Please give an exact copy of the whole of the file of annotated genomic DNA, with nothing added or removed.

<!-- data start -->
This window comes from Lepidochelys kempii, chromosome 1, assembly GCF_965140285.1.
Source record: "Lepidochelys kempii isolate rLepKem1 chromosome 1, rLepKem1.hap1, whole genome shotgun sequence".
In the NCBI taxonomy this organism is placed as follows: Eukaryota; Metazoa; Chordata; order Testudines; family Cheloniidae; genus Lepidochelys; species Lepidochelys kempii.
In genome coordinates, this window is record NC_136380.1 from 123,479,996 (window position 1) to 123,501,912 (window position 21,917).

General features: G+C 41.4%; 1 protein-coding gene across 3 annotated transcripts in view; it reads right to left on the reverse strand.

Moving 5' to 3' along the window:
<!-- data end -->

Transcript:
This window comes from Lepidochelys kempii, chromosome 1, assembly GCF_965140285.1.
Source record: "Lepidochelys kempii isolate rLepKem1 chromosome 1, rLepKem1.hap1, whole genome shotgun sequence".
In the NCBI taxonomy this organism is placed as follows: Eukaryota; Metazoa; Chordata; order Testudines; family Cheloniidae; genus Lepidochelys; species Lepidochelys kempii.
In genome coordinates, this window is record NC_136380.1 from 123,479,996 (window position 1) to 123,501,912 (window position 21,917).

General features: G+C 41.4%; 1 protein-coding gene across 3 annotated transcripts in view; it reads right to left on the reverse strand.

Moving 5' to 3' along the window: